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Thursday, January 19, 2017

My January Reading List

Reading is my first love, and books have always held a sort of magic for me.  From as early as I can remember, libraries and book stores were my favorite places to be.  When those Scholastic book order forms came home, I circled and starred books that I wanted like someone filling their Amazon wishlist.  In elementary school, I devoted some of my recess time to helping in the school library.  And it was a special day indeed when the teachers issued shiny new books whose spines had never been cracked.  To this day, the faint sound of a brand new hardback book being opened excites me.  I still volunteer regularly in a library.  I still go on dates with my husband to the local bookstores.  I still feel like a child on Christmas morning when I get a new book I've been dying to read.  And curling up on my favorite rocking chair with a soft throw blanket, a cup of steaming flavored coffee, a new book, and precious hours of uninterrupted quiet is my idea of a perfect morning.  These are the books I am currently reading or re-reading:

Harry Potter and the Cursed Child by Jack Thorne & John Tiffany is based on J.K. Rowling's story.  A number of my children are big Harry Potter fans, so they bought this book the day it hit the shelves and read it in a day.  Since it's a play, it's a quicker read than most of the Harry Potter books.  I usually don't read the books, but I have watched all the movies with my kids, but my ten year-old keeps insisting that I read this.  They found it a bit confusing for some reason, so I am committing to finishing this before the month is over.

Distinction: A Social Critique of the Judgement of Taste by Pierre Bourdieu is a book referenced by so many of the sociology books I love to devour.  I couldn't find it in any of our book stores or in the local library, so I had to order it from Amazon.  It arrived with one of my husband's graduate school textbooks, and I'm not lying when I say this is three times as thick and far more scholarly than his book.  Written in the seventies by a French sociology professor and writer who loved to write in paragraph-length sentences, I've got my work cut out for me with this book.  This one might take me more than a week or two to finish.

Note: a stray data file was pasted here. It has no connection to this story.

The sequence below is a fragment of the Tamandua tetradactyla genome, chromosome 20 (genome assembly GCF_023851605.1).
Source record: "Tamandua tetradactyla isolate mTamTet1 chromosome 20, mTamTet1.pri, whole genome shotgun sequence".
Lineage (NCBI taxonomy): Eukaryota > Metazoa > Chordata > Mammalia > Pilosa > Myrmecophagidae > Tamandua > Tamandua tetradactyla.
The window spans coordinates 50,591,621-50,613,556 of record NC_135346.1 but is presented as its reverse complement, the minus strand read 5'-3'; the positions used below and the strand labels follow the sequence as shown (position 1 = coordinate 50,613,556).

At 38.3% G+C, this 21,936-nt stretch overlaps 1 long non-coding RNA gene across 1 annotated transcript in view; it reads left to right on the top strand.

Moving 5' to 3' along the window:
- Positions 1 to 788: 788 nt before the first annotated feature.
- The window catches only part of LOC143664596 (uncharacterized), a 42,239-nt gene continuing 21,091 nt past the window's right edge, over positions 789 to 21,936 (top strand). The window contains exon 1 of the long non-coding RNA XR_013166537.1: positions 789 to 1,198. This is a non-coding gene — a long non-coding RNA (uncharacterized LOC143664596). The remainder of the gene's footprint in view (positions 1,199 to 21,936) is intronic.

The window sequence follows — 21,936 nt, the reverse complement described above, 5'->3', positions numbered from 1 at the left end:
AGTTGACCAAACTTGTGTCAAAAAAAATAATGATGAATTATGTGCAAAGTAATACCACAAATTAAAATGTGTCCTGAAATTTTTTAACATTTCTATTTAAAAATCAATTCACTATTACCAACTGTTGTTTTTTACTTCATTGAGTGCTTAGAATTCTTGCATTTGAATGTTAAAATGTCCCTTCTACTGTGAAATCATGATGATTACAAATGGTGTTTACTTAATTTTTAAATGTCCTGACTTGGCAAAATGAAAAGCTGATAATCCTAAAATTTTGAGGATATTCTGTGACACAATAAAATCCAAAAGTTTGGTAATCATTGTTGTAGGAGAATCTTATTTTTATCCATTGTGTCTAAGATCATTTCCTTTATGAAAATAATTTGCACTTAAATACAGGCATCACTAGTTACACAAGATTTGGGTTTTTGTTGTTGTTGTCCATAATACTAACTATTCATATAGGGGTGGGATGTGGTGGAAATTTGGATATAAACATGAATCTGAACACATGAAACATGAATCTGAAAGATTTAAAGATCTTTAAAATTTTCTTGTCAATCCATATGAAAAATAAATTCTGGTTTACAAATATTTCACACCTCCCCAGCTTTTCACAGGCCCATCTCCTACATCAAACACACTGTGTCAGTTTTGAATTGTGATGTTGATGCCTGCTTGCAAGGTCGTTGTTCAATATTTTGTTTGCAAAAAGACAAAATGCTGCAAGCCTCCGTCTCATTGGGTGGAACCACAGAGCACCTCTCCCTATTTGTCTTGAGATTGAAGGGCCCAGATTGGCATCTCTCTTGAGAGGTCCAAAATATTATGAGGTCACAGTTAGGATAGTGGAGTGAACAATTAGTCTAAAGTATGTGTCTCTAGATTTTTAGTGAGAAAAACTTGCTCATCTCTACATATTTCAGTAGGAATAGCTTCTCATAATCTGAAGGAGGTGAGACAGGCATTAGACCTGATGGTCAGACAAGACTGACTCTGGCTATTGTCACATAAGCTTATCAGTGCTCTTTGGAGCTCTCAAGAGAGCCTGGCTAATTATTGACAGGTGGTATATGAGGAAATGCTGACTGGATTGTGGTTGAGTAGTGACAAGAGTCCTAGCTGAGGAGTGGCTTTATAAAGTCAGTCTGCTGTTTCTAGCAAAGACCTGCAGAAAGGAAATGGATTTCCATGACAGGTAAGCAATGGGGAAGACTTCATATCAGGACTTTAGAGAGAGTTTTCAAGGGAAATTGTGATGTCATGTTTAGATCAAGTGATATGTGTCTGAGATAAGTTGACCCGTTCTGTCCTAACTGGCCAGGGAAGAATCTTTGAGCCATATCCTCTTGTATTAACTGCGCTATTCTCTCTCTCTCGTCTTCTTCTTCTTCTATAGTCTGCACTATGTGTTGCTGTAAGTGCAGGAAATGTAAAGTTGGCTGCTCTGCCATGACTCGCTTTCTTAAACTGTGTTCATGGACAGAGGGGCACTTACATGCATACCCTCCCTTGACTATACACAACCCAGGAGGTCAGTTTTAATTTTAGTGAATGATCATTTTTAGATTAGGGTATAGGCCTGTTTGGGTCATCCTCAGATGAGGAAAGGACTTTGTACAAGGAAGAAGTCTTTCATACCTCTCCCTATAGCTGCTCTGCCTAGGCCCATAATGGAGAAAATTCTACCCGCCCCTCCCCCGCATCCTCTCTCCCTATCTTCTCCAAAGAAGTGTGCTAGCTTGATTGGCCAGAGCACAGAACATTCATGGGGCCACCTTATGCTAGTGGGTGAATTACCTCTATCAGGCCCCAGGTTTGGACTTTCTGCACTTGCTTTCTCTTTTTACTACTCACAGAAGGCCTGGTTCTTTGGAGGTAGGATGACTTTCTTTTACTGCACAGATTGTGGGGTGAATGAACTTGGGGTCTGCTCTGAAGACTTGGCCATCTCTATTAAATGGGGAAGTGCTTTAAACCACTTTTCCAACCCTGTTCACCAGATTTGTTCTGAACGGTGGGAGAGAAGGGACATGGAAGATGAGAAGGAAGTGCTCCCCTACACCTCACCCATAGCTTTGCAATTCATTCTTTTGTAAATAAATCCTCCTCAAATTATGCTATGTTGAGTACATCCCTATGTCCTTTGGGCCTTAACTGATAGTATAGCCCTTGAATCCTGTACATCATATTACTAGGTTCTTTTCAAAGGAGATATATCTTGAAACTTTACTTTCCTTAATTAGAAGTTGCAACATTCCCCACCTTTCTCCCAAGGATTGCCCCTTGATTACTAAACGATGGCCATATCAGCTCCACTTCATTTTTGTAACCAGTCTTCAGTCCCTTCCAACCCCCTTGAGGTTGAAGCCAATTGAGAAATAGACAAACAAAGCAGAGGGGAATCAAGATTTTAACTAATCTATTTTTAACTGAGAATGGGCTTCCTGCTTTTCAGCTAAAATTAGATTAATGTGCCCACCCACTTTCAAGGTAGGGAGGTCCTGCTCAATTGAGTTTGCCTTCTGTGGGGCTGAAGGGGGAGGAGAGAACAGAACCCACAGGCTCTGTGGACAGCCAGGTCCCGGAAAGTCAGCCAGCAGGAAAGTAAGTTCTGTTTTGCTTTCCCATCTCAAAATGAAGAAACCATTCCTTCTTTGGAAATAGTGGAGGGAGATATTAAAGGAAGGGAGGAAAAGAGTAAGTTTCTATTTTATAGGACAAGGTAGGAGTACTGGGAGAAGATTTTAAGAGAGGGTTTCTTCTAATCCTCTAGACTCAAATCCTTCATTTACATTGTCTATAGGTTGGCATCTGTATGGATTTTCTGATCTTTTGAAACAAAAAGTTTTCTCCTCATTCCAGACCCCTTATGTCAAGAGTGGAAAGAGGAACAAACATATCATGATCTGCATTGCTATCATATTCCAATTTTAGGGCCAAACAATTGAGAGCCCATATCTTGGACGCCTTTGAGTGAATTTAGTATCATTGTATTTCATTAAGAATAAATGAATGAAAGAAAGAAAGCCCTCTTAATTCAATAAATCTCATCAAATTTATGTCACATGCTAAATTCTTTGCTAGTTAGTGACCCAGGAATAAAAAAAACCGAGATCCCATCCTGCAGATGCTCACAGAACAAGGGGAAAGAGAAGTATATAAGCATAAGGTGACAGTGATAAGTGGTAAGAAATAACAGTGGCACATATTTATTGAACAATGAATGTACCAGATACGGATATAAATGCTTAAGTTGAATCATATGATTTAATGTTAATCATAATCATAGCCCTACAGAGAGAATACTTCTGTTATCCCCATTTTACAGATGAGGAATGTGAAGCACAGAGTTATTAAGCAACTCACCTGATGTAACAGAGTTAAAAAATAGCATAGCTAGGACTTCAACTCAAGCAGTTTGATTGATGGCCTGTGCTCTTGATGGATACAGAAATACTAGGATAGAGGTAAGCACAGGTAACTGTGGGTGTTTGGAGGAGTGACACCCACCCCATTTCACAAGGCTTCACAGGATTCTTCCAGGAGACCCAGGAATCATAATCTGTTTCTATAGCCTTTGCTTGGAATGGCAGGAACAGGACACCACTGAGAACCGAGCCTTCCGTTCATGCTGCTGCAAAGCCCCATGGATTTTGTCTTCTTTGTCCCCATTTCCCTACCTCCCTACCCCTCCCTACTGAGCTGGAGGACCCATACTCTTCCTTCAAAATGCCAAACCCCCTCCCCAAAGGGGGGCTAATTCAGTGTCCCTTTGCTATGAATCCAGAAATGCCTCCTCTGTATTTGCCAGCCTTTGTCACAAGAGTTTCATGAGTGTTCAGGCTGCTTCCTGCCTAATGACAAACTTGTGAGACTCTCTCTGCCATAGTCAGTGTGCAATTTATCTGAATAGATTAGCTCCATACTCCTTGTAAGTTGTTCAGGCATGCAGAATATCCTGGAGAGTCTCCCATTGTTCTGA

Republic of Outsiders: The Power of Amateurs, Dreamers, and Rebels by Alissa Quart is my current library book.  While the writer is far more politically and socially liberal than I am, this was an interesting book about modern day renegades who are making grass-roots changes in a variety of areas.  I especially enjoyed the chapter on autistic people redefining "neurotypical" people and joining together on the Internet, as well as the final chapter on crafters and urban farmers who are rejecting mass production and industrial agriculture.  The Internet has made so much possible for pioneers and renegades who think outside the box, allowing them to spread the word and find other like-minded people.  I find that so encouraging.

The Magnolia Story by Chip and Joanna Gaines is one of the books I received for Christmas, and I read it in two days...on my favorite chair, with cups of cappuccinos, under my favorite plaid blanket.  It was so interesting, so uplifting, so inspiring that I'm going to read it again before the month is over.  This couple just oozes joy and life, and it's contagious.  I'll close today with the final lines of their book:

"...the key to everything Chip and I have learned in our life together so far seems to be pretty simple: Go and find what it is that inspires you, go and find what it is that you love, and go do that until it hurts.  Don't quit, and don't give up.  The reward is just around the corner.  and in times of doubt or times of joy, listen for that still, small voice.  Know that God has been there from the beginning---and he will be there until...The End."  

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